Revisiting the Tesla-Edison debate in the microgrid era

Aug. 19, 2022
In an era of distributed energy resources, renewables-based DC microgrids put a new spin on the Tesla-Edison debate. Hanan Fishman, president of Alencon Systems, explains.

In many ways “The War of the Currents” was really about distributed versus centralized generation. In an era of distributed energy resources, the renewables-based DC microgrid puts a new spin on an old debate.

DC versus AC. Tesla versus Edison. The subject has been discussed so much over the years, it has almost become cliché. But looking at this centuries old debate through the lens of today’s drive for cleaner, more resilient energy resources frames the debate in a new light. Really, “The War of the Currents” was about centralized versus distributed power generation as much as it was about whether electrons should provide power by taking a straight path (DC – direct current) or an oscillating one (AC – alternating current). Edison advocated localized generation — what we today know as microgrids — whereas Tesla advocated centralized power plants connected to consumers with long transmission lines.

Today, the modern tools of clean, renewable generation are solar and battery energy storage. Solar allows us to generate clean power, but it is an intermittent resource and only available when the sun is out. Pairing solar with battery energy storage turns solar into a dispatchable energy source, one we can predictably rely on to power our loads. Solar is a DC source, while batteries are a DC load, so putting them together via a “DC coupled” approach means avoiding additional energy conversion losses going from DC:AC as well as additional equipment such as inverters, rectifiers, transformers and switchgear needed when pairing solar and batteries via “AC coupling.”

Digging a little deeper, the renewable-based DC microgrid offers a number of other benefits in a post Tesla-Edison world. While Tesla “won the war” and the AC grid helped turn America into the world’s leading economic superpower, that grid is now in need of major help. Microgrids are a great tool for providing such assistance because they offer pockets of energy resilience to a now badly overcrowded grid. This is where the DC microgrid concept gets really compelling, not just for energy consumers, but for grid operators as well.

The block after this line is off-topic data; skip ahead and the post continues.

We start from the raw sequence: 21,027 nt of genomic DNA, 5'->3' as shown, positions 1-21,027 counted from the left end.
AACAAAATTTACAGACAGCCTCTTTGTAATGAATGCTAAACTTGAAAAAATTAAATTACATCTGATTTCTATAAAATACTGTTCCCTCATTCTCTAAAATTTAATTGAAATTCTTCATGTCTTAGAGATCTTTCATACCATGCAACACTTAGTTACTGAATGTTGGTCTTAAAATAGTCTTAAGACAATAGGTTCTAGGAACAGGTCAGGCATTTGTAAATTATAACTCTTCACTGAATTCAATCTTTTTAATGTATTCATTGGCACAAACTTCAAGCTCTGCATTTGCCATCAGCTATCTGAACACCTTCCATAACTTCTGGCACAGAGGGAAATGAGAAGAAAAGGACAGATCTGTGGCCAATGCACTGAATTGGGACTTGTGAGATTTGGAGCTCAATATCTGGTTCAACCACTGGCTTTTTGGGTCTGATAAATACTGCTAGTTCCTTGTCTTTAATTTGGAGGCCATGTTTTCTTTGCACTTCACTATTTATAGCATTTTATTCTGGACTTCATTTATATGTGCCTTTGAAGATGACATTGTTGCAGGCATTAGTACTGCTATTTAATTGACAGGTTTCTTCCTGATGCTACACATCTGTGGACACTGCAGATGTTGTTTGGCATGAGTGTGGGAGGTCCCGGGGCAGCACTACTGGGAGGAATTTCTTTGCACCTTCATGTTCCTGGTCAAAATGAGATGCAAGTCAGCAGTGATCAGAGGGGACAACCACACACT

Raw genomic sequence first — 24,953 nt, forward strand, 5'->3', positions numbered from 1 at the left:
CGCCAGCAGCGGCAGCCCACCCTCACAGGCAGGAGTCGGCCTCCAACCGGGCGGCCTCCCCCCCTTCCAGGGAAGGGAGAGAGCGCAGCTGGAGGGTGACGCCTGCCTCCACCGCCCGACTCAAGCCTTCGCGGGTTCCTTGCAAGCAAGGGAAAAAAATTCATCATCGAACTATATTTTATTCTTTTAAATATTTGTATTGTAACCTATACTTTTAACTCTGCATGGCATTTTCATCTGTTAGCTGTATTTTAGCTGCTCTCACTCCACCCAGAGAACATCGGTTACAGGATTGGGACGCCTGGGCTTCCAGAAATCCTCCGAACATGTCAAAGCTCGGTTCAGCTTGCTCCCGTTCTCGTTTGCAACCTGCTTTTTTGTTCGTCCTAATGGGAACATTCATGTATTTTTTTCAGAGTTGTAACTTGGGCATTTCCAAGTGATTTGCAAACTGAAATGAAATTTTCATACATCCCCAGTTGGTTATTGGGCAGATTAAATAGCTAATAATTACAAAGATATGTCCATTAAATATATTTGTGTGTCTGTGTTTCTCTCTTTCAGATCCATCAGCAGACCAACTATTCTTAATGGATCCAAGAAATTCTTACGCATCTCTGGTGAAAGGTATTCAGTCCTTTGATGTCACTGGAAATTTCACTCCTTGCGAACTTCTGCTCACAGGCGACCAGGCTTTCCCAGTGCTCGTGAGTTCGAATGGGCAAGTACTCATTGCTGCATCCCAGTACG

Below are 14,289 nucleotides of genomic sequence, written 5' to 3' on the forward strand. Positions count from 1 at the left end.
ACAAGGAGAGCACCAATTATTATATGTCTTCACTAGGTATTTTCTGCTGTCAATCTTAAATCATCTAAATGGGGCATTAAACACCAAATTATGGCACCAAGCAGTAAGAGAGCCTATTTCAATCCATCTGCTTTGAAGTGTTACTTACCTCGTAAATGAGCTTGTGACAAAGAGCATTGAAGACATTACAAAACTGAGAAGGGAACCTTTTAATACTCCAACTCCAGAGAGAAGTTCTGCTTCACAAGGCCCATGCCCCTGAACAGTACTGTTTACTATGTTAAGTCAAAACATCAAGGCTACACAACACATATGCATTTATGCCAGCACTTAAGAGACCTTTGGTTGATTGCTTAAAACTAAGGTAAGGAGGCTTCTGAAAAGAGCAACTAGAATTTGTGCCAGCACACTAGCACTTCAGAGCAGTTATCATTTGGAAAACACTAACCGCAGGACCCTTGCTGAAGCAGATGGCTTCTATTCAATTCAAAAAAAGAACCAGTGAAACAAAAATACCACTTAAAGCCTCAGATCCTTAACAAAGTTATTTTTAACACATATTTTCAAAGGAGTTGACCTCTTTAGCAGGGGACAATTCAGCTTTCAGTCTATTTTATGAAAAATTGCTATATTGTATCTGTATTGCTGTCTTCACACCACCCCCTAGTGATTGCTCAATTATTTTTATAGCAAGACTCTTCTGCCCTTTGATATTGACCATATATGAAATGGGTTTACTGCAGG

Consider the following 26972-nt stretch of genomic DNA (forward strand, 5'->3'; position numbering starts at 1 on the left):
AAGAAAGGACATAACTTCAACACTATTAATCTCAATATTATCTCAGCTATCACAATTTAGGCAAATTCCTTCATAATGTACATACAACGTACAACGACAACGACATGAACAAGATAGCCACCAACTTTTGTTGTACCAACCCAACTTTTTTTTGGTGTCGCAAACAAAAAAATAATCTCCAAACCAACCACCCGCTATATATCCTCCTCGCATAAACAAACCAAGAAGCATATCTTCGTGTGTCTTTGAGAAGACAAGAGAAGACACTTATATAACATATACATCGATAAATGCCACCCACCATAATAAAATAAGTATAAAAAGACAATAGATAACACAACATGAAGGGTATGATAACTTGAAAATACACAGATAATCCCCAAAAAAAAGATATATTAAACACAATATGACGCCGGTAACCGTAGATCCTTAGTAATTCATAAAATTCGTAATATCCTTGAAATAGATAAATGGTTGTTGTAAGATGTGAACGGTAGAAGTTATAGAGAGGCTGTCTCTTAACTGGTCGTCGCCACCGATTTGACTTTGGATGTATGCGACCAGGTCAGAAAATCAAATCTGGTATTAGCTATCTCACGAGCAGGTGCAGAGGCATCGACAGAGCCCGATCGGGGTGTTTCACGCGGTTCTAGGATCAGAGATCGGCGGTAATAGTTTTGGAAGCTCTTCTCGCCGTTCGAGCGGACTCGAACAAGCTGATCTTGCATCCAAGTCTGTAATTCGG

For grid operators, DC microgrids are great because they require smaller grid interconnections because they only need a single inverter for both solar and battery, putting less strain on the grid and saving costly upgrades when adding firm, distributed energy resources such as solar and batteries. From the consumer perspective, they are also helpful because when properly designed, DC microgrids allow for very large DC overbuilds where excess photovoltaic (PV) generation can be stored in a battery and used later when the sun is not out, i.e., at night. In microgrids where solar and batteries are connected on the AC side of the inverter, no such “clipping recapture” can occur. In such cases, to capture all of the power of the PV array, you need to use a larger inverter, which costs more and creates a larger interconnect to the grid.

The key to taking advantage of the benefits of such a topology is the creative application of DC:DC converters, such as the ones manufactured by Alencon. DC:DC converters act as valves to “map” the voltage of different DC sources (i.e., solar, fuel cells) and loads (batteries, electric vehicles, DC lighting systems) into a common voltage. Some DC:DC converters, like those made by Alencon, offer galvanic isolation, which means they provide the safety benefits of isolating various electrical circuits like solar and batteries in the same way an isolation transformer does for an AC coupled system, while still allowing the user to harness the benefits of DC microgrids explained above.

Hanan Fishman is president of Alencon Systems

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